(John) Jaques of London is probably the most successful maker. At least longest existing, from 1795 till the present day. Most famous, of course, is the "Staunton" pattern, which was patented on March 1, 1849, by Nathaniel Cooke, 198 Strand, London. John and Nathaniel were related by the marriage of John's son John (II) with Nathaniel's daughter Harriet Ingram. A lot of chess set patterns was found in Jaques famous pattern book: "Barleycorn", "Calvert type", "Dublin", "Edinboro Upright", "St.George", etc. Jaques did invent and make a whole lot of other type of games as well and is still in business today. Here 2 Jaques "Staunton" sets. Below a few pages from their famous pattern book.

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  • England, by Jaques, "Staunton" ("late Anderssen")
  • ca. 1870
  • Boxwood + ebony K 7.4; p 3.7
  • Box 16.0×11.6×6.8
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  • England, by Jaques, "Staunton" ("Broadbent")
  • ca. 1935
  • Boxwood + ebony K 9.7; p 5.3
  • Box 21.8×16.8×10.8

F.H.Ayres. The business and factory of Frederick Henry Ayres, manufacturer, was started 1864 and located at 10 Baldwin’s Place, Leather Lane, London EC by 1865, later at 71 to 75 Red Lion Street, Clerkenwell by 1869 to 1877 and finally at 111 Aldersgate Street, London, EC from 1877. It became F.H.Ayres Ltd. c1905 (known mainly for outdoor games). Later taken over by Slazenger (c1948). Here is a later "Staunton" example. I have several F.H.Ayres sets of different types, which you can find at other England pages. A rare signed travel set is on Travel (England) page.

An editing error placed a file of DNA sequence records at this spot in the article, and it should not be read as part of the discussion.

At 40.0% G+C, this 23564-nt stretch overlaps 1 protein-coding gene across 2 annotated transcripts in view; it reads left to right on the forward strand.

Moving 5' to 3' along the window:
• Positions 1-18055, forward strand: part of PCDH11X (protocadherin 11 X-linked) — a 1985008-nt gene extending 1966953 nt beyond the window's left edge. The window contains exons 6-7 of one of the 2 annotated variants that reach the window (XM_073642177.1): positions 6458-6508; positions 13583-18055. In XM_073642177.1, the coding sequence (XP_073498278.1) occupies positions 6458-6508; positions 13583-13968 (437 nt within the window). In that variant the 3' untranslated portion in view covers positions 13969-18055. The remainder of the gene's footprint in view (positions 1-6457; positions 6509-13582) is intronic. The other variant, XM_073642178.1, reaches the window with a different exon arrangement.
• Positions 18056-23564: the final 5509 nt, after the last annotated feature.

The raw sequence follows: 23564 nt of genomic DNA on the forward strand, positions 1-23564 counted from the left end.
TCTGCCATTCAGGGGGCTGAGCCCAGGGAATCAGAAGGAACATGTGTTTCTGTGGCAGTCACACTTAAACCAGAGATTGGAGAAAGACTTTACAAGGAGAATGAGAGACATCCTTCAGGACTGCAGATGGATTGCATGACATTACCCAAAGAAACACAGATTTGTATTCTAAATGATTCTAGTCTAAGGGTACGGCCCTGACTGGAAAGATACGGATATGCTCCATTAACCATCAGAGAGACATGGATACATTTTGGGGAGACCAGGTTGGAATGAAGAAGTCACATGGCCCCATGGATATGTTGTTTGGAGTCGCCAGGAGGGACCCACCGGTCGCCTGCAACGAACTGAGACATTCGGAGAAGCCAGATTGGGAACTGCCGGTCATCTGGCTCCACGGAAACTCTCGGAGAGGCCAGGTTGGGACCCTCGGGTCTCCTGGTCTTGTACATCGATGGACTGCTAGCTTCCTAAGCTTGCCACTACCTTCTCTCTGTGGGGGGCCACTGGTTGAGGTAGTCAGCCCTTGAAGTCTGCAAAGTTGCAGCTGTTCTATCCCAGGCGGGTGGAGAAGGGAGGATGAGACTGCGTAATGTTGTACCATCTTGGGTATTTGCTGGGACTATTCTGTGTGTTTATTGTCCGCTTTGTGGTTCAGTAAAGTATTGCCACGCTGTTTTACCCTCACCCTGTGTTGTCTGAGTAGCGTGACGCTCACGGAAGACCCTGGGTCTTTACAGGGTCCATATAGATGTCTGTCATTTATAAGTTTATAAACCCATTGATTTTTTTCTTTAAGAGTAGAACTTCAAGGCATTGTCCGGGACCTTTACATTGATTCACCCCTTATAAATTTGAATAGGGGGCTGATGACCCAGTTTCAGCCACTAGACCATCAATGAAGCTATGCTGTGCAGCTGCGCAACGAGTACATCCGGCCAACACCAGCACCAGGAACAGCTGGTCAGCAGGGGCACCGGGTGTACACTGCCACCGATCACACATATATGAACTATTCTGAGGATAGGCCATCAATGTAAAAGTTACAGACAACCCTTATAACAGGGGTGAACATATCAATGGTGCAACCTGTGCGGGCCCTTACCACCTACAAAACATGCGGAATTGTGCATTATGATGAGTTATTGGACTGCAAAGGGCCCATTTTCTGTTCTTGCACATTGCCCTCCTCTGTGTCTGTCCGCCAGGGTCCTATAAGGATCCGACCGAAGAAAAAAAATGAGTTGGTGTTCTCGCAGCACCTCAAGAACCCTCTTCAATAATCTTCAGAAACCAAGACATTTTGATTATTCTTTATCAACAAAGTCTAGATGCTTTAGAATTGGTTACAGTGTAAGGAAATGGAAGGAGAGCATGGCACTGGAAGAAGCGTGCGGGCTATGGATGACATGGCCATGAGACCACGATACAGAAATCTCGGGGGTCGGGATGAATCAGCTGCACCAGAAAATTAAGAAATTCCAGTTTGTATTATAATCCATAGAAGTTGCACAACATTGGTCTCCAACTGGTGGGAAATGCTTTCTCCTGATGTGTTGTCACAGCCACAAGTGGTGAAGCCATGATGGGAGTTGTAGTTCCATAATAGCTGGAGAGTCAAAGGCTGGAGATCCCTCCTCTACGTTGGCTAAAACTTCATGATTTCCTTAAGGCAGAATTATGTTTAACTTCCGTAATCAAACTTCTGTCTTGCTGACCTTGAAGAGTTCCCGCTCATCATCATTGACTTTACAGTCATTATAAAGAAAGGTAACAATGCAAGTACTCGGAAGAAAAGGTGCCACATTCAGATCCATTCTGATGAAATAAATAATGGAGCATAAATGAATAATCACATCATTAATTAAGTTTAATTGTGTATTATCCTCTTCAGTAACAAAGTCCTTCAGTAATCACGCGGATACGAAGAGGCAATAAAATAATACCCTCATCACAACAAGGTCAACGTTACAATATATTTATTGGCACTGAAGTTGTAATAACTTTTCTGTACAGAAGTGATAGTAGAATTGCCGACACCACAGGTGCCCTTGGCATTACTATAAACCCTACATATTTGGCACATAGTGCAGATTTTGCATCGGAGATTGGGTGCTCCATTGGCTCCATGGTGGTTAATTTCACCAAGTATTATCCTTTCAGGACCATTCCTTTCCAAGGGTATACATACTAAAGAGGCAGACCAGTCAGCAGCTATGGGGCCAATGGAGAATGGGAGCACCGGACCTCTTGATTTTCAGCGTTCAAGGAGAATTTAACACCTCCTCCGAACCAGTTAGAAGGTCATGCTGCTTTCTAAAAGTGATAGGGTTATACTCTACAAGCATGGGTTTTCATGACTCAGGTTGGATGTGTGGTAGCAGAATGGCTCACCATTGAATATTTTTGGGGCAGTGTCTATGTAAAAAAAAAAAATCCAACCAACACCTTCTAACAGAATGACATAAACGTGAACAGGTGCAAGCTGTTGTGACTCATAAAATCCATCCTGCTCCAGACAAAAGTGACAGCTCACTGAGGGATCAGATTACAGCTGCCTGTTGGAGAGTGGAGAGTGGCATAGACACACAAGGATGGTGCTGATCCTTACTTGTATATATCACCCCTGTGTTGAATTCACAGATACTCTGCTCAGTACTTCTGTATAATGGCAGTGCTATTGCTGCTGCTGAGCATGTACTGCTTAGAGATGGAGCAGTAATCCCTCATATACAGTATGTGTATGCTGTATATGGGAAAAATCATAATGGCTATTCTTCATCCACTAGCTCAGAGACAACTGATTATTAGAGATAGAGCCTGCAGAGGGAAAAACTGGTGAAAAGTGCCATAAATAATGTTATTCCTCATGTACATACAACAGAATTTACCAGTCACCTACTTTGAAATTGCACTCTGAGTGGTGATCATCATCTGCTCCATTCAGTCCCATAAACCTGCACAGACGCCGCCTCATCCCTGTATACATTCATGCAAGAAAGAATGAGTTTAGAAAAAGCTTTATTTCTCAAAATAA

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  • England, by F.H.Ayres, "Staunton"
  • ca. 1930
  • Catalin K 7.6; p 3.5
  • Box 18.2×13.3×6.8

Asser & Sherwin, makers, 81 Strand, London. Grandfather Thomas Sherwin (1776-1863) was originally a bookbinder, but became a backgammon table and chess board manufacturer in about 1820. Father Thomas Sherwin (1802-1881) was also a dealer in games. Charles Sheppard Sherwin (1833-1872) formed in 1860 a partnership with his cousin James Asser (1836-1924) - 'Asser&Sherwin'. They traded until 1882 (despite the death of Charles Sherwin in 1872) at premises at 80-81 Strand and Oxford Street, selling travel goods, 'fancies', games and sporting equipment. Charles death certificate describes him as a Bagatelle Board Maker. On the closure of the company James Asser went on to found Turnbull and Asser the Jermyn Street shirtmakers. Recently (Sep. 2020) I found a lid of a box with their logo. I have only the lid and no box. Also don't know what was in the box originally.